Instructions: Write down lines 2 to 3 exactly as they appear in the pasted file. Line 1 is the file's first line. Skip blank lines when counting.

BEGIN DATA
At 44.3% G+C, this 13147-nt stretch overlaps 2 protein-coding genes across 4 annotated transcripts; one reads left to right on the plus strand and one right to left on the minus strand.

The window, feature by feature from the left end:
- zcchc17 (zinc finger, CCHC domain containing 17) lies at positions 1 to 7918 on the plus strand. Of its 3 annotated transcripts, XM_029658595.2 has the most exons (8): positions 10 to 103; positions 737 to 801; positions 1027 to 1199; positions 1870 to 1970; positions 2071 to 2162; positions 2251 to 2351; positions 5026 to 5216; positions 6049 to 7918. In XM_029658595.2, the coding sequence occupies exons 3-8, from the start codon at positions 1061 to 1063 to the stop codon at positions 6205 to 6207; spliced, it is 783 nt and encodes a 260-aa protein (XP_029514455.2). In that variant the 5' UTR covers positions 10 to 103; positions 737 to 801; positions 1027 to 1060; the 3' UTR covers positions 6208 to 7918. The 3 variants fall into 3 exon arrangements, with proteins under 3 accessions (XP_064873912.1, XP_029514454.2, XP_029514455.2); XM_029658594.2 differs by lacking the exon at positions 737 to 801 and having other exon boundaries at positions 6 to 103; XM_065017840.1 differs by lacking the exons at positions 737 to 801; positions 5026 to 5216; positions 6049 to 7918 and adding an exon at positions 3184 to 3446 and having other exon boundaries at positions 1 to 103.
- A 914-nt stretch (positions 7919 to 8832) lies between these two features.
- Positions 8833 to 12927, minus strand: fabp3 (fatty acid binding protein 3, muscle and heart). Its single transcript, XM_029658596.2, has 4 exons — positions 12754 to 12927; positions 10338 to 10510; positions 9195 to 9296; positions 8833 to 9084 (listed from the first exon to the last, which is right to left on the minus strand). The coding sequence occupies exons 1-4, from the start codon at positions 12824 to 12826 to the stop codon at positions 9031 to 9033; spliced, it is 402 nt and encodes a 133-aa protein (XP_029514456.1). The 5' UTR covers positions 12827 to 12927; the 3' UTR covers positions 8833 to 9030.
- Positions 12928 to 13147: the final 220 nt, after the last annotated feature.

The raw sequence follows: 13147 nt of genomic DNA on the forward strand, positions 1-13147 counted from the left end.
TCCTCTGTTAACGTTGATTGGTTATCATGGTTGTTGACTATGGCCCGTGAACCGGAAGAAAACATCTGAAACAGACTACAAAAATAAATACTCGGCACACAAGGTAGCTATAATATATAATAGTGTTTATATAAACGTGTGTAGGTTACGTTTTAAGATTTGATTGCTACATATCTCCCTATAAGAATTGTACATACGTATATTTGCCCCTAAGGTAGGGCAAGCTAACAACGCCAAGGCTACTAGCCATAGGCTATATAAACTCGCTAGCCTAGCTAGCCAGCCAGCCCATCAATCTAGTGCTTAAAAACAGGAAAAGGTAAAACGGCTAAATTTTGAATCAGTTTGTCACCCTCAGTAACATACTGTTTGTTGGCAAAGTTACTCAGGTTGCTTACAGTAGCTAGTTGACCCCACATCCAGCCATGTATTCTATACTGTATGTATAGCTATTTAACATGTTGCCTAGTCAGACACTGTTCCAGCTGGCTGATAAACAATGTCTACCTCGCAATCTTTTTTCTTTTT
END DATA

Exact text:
The window, feature by feature from the left end:
- zcchc17 (zinc finger, CCHC domain containing 17) lies at positions 1 to 7918 on the plus strand. Of its 3 annotated transcripts, XM_029658595.2 has the most exons (8): positions 10 to 103; positions 737 to 801; positions 1027 to 1199; positions 1870 to 1970; positions 2071 to 2162; positions 2251 to 2351; positions 5026 to 5216; positions 6049 to 7918. In XM_029658595.2, the coding sequence occupies exons 3-8, from the start codon at positions 1061 to 1063 to the stop codon at positions 6205 to 6207; spliced, it is 783 nt and encodes a 260-aa protein (XP_029514455.2). In that variant the 5' UTR covers positions 10 to 103; positions 737 to 801; positions 1027 to 1060; the 3' UTR covers positions 6208 to 7918. The 3 variants fall into 3 exon arrangements, with proteins under 3 accessions (XP_064873912.1, XP_029514454.2, XP_029514455.2); XM_029658594.2 differs by lacking the exon at positions 737 to 801 and having other exon boundaries at positions 6 to 103; XM_065017840.1 differs by lacking the exons at positions 737 to 801; positions 5026 to 5216; positions 6049 to 7918 and adding an exon at positions 3184 to 3446 and having other exon boundaries at positions 1 to 103.